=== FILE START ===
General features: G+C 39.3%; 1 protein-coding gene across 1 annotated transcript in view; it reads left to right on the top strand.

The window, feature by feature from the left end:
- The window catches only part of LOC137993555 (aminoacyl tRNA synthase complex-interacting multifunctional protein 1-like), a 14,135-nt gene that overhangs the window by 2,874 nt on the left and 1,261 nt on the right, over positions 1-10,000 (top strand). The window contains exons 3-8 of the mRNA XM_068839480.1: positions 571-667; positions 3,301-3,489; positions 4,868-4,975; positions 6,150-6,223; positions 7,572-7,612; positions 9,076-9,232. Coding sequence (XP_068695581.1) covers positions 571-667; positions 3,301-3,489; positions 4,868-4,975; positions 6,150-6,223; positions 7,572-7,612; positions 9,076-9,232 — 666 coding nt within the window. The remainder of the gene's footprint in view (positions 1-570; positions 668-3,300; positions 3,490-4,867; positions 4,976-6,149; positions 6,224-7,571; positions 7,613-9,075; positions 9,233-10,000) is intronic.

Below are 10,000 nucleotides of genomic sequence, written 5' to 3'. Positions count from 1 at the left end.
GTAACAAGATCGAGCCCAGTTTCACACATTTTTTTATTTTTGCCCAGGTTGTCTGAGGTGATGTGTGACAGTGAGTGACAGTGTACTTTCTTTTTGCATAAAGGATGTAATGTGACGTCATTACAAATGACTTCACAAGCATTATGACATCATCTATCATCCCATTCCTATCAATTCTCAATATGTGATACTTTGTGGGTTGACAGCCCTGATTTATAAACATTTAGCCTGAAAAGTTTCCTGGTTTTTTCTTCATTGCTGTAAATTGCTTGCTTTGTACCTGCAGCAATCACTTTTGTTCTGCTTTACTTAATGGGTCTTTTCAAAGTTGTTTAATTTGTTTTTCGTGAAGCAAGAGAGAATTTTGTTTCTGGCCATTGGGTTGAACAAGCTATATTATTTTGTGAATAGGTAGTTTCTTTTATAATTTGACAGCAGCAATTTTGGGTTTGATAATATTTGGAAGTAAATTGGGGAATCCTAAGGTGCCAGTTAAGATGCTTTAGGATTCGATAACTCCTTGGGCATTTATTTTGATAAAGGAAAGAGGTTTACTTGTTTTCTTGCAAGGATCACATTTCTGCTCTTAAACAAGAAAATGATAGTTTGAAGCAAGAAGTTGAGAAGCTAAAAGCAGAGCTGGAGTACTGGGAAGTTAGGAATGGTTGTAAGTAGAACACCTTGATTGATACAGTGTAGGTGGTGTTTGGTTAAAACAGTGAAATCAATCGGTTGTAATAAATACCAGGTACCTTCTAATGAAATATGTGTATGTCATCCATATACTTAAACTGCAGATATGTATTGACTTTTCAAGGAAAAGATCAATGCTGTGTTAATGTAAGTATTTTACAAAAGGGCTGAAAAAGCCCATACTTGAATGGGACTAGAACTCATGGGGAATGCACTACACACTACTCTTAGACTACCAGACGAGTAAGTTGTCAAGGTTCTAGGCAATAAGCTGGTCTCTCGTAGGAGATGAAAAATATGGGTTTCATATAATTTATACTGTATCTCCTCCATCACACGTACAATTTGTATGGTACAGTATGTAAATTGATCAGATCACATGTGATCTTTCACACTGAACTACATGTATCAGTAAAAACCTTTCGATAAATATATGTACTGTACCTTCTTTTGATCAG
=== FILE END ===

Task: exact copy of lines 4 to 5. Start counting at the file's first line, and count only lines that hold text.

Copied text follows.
Below are 10,000 nucleotides of genomic sequence, written 5' to 3'. Positions count from 1 at the left end.
GTAACAAGATCGAGCCCAGTTTCACACATTTTTTTATTTTTGCCCAGGTTGTCTGAGGTGATGTGTGACAGTGAGTGACAGTGTACTTTCTTTTTGCATAAAGGATGTAATGTGACGTCATTACAAATGACTTCACAAGCATTATGACATCATCTATCATCCCATTCCTATCAATTCTCAATATGTGATACTTTGTGGGTTGACAGCCCTGATTTATAAACATTTAGCCTGAAAAGTTTCCTGGTTTTTTCTTCATTGCTGTAAATTGCTTGCTTTGTACCTGCAGCAATCACTTTTGTTCTGCTTTACTTAATGGGTCTTTTCAAAGTTGTTTAATTTGTTTTTCGTGAAGCAAGAGAGAATTTTGTTTCTGGCCATTGGGTTGAACAAGCTATATTATTTTGTGAATAGGTAGTTTCTTTTATAATTTGACAGCAGCAATTTTGGGTTTGATAATATTTGGAAGTAAATTGGGGAATCCTAAGGTGCCAGTTAAGATGCTTTAGGATTCGATAACTCCTTGGGCATTTATTTTGATAAAGGAAAGAGGTTTACTTGTTTTCTTGCAAGGATCACATTTCTGCTCTTAAACAAGAAAATGATAGTTTGAAGCAAGAAGTTGAGAAGCTAAAAGCAGAGCTGGAGTACTGGGAAGTTAGGAATGGTTGTAAGTAGAACACCTTGATTGATACAGTGTAGGTGGTGTTTGGTTAAAACAGTGAAATCAATCGGTTGTAATAAATACCAGGTACCTTCTAATGAAATATGTGTATGTCATCCATATACTTAAACTGCAGATATGTATTGACTTTTCAAGGAAAAGATCAATGCTGTGTTAATGTAAGTATTTTACAAAAGGGCTGAAAAAGCCCATACTTGAATGGGACTAGAACTCATGGGGAATGCACTACACACTACTCTTAGACTACCAGACGAGTAAGTTGTCAAGGTTCTAGGCAATAAGCTGGTCTCTCGTAGGAGATGAAAAATATGGGTTTCATATAATTTATACTGTATCTCCTCCATCACACGTACAATTTGTATGGTACAGTATGTAAATTGATCAGATCACATGTGATCTTTCACACTGAACTACATGTATCAGTAAAAACCTTTCGATAAATATATGTACTGTACCTTCTTTTGATCAG